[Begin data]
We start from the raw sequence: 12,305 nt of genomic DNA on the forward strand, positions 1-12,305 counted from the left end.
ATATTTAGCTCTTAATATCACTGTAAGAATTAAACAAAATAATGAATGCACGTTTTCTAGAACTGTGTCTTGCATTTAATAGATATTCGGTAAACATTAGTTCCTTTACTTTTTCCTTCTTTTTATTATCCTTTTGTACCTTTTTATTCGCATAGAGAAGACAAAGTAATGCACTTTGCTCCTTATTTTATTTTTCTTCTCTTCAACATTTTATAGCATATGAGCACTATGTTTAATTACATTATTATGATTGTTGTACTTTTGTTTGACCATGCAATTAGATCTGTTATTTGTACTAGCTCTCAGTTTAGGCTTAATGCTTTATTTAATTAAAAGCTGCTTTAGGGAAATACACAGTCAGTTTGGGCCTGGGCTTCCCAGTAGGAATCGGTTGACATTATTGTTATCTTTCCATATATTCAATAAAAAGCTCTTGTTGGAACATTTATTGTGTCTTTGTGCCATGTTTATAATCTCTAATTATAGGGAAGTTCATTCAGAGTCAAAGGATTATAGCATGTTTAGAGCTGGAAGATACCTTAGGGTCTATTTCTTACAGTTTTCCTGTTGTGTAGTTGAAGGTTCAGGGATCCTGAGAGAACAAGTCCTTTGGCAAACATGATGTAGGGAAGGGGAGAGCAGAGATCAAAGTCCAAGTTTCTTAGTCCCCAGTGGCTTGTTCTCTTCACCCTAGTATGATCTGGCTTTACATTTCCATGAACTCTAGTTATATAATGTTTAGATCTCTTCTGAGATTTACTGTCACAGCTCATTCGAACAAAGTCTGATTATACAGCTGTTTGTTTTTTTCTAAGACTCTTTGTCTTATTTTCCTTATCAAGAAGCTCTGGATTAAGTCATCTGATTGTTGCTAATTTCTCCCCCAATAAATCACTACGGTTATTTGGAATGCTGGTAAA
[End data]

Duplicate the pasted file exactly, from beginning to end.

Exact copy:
We start from the raw sequence: 12,305 nt of genomic DNA on the forward strand, positions 1-12,305 counted from the left end.
ATATTTAGCTCTTAATATCACTGTAAGAATTAAACAAAATAATGAATGCACGTTTTCTAGAACTGTGTCTTGCATTTAATAGATATTCGGTAAACATTAGTTCCTTTACTTTTTCCTTCTTTTTATTATCCTTTTGTACCTTTTTATTCGCATAGAGAAGACAAAGTAATGCACTTTGCTCCTTATTTTATTTTTCTTCTCTTCAACATTTTATAGCATATGAGCACTATGTTTAATTACATTATTATGATTGTTGTACTTTTGTTTGACCATGCAATTAGATCTGTTATTTGTACTAGCTCTCAGTTTAGGCTTAATGCTTTATTTAATTAAAAGCTGCTTTAGGGAAATACACAGTCAGTTTGGGCCTGGGCTTCCCAGTAGGAATCGGTTGACATTATTGTTATCTTTCCATATATTCAATAAAAAGCTCTTGTTGGAACATTTATTGTGTCTTTGTGCCATGTTTATAATCTCTAATTATAGGGAAGTTCATTCAGAGTCAAAGGATTATAGCATGTTTAGAGCTGGAAGATACCTTAGGGTCTATTTCTTACAGTTTTCCTGTTGTGTAGTTGAAGGTTCAGGGATCCTGAGAGAACAAGTCCTTTGGCAAACATGATGTAGGGAAGGGGAGAGCAGAGATCAAAGTCCAAGTTTCTTAGTCCCCAGTGGCTTGTTCTCTTCACCCTAGTATGATCTGGCTTTACATTTCCATGAACTCTAGTTATATAATGTTTAGATCTCTTCTGAGATTTACTGTCACAGCTCATTCGAACAAAGTCTGATTATACAGCTGTTTGTTTTTTTCTAAGACTCTTTGTCTTATTTTCCTTATCAAGAAGCTCTGGATTAAGTCATCTGATTGTTGCTAATTTCTCCCCCAATAAATCACTACGGTTATTTGGAATGCTGGTAAA